Alzheimer's Drugs Little Used, Unevenly Effective, Study Finds
Author: Jeannette Y. Wick, RPh, MBA, FASCP
FDA-approved medications for Alzheimer’s disease are not widely used, but show particular promise for female patients.
Cholinesterase inhibitors and the NMDA receptor antagonist memantine have been found to moderately delay Alzheimer’s disease (AD) progression in approximately 40% of patients. In a study
published online February 3 in Alzheimer’s & Dementia
, researchers looked into whether individual AD patient characteristics could predict better outcomes. The medications included in their study were memantine and the cholinesterase inhibitors donepezil, rivastigmine, and galantamine, all of which have been approved by the FDA to treat AD.
The researchers examined data from the Cache County Dementia Progression Study, which followed 327 AD patients for up to 9 years. Of these, only 69 (21.1%) had ever regularly taken a cholinesterase inhibitor or memantine. Those who did tended to be younger, more educated, and more likely to have an APOE E4 allele, which predisposes one to develop AD. Patients who took the medications were no more or less likely to have medical comorbidities than patients who did not.
The researchers also found the following trends:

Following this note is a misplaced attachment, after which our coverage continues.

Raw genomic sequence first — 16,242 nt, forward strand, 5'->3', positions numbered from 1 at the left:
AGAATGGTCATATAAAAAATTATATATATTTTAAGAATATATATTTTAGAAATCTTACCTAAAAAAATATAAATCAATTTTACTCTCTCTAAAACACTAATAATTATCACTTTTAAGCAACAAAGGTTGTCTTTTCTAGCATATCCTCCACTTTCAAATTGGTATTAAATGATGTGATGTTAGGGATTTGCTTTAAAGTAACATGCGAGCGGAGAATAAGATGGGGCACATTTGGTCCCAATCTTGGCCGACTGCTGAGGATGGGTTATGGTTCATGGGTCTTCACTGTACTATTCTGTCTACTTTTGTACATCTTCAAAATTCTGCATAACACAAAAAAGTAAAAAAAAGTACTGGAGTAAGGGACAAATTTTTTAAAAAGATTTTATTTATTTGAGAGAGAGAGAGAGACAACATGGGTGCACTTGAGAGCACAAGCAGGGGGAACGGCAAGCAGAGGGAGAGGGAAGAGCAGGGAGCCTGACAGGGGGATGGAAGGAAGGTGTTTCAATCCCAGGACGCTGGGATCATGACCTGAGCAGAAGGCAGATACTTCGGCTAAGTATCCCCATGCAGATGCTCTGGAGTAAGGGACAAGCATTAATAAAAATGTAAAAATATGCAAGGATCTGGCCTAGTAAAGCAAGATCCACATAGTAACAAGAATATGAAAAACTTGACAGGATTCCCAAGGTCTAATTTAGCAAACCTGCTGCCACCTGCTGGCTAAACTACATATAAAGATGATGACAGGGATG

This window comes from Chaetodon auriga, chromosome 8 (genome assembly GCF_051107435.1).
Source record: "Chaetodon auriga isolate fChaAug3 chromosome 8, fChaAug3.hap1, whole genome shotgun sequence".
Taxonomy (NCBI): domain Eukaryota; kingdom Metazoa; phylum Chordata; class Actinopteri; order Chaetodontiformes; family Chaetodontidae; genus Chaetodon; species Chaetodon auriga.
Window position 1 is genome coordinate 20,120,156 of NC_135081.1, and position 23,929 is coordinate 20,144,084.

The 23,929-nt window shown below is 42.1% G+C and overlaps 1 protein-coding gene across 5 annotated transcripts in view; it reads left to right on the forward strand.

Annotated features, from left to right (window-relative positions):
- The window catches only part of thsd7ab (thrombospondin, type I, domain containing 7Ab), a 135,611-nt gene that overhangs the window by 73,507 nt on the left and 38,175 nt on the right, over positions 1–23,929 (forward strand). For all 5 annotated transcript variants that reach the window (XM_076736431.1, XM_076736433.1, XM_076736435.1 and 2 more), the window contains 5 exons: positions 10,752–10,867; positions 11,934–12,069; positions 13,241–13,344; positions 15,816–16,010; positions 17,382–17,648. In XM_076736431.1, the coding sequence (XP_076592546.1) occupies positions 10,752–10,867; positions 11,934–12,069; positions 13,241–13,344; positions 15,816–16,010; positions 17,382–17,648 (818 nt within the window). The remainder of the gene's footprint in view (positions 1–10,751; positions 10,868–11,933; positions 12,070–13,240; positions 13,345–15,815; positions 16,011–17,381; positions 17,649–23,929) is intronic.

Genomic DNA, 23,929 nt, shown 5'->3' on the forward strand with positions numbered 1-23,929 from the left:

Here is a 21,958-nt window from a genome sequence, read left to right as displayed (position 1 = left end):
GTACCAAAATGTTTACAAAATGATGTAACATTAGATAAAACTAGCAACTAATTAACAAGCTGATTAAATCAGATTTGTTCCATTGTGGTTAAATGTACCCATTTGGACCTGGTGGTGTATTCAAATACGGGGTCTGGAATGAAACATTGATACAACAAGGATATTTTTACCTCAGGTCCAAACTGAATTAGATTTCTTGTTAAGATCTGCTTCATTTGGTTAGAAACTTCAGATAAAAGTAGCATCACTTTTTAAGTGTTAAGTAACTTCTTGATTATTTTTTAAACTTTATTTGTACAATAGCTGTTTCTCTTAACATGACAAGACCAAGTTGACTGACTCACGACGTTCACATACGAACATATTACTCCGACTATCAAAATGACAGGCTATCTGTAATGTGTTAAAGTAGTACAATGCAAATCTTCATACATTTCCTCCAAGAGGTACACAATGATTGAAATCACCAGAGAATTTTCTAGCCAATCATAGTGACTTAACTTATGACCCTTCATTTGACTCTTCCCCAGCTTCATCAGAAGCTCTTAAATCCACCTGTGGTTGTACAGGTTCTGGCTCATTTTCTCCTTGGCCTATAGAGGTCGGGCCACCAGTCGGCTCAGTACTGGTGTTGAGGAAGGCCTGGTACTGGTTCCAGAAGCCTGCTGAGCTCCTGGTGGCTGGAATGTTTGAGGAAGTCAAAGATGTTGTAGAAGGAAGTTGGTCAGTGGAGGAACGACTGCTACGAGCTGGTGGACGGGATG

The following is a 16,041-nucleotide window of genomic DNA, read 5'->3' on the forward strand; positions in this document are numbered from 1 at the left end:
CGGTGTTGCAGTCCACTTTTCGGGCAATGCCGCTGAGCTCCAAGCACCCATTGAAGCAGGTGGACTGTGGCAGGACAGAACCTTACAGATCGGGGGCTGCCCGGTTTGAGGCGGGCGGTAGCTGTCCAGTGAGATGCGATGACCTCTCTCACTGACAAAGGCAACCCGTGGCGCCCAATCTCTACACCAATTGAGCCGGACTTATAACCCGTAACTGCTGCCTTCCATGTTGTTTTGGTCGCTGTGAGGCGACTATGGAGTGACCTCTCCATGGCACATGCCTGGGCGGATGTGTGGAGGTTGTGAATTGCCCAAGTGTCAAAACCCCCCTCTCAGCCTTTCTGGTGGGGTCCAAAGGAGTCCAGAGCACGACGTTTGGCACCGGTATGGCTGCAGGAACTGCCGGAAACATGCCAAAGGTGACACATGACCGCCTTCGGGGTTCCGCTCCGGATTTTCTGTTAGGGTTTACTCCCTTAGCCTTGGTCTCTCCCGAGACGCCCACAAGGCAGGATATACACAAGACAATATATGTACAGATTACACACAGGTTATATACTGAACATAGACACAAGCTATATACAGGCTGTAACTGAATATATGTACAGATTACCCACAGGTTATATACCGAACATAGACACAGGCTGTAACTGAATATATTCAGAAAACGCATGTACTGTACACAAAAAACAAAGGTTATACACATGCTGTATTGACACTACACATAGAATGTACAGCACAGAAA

Patients with an APOE E4 allele were almost twice as likely to have taken dementia medications.
Among women who possessed an APOE E4 allele, longer periods of cholinesterase inhibitor use were associated with slower disease progression.
Among men, longer periods of cholinesterase inhibitor use were associated with faster disease progression, particularly if they had an APOE E4 allele.
Because claims data such as that used in the study often underestimate the prevalence of dementia, the portion of people with AD who were taking dementia medication is probably less than the 21% identified in the study.
Given the considerable side-effect profiles associated with FDA-approved AD medications, more study is needed to determine which sub-populations benefit most from these treatments. Gender-specific differences have been found for nearly all cholinergic markers, and testosterone may interfere with cholinesterase inhibitors by decreasing the amount of drug that reaches the brain or by modifying the interaction of the cholinesterase inhibitor with cholinesterase. Men either may benefit less overall from the drugs or need higher doses.
Ms. Wick is a visiting professor at the University of Connecticut School of Pharmacy and a freelance writer from Virginia.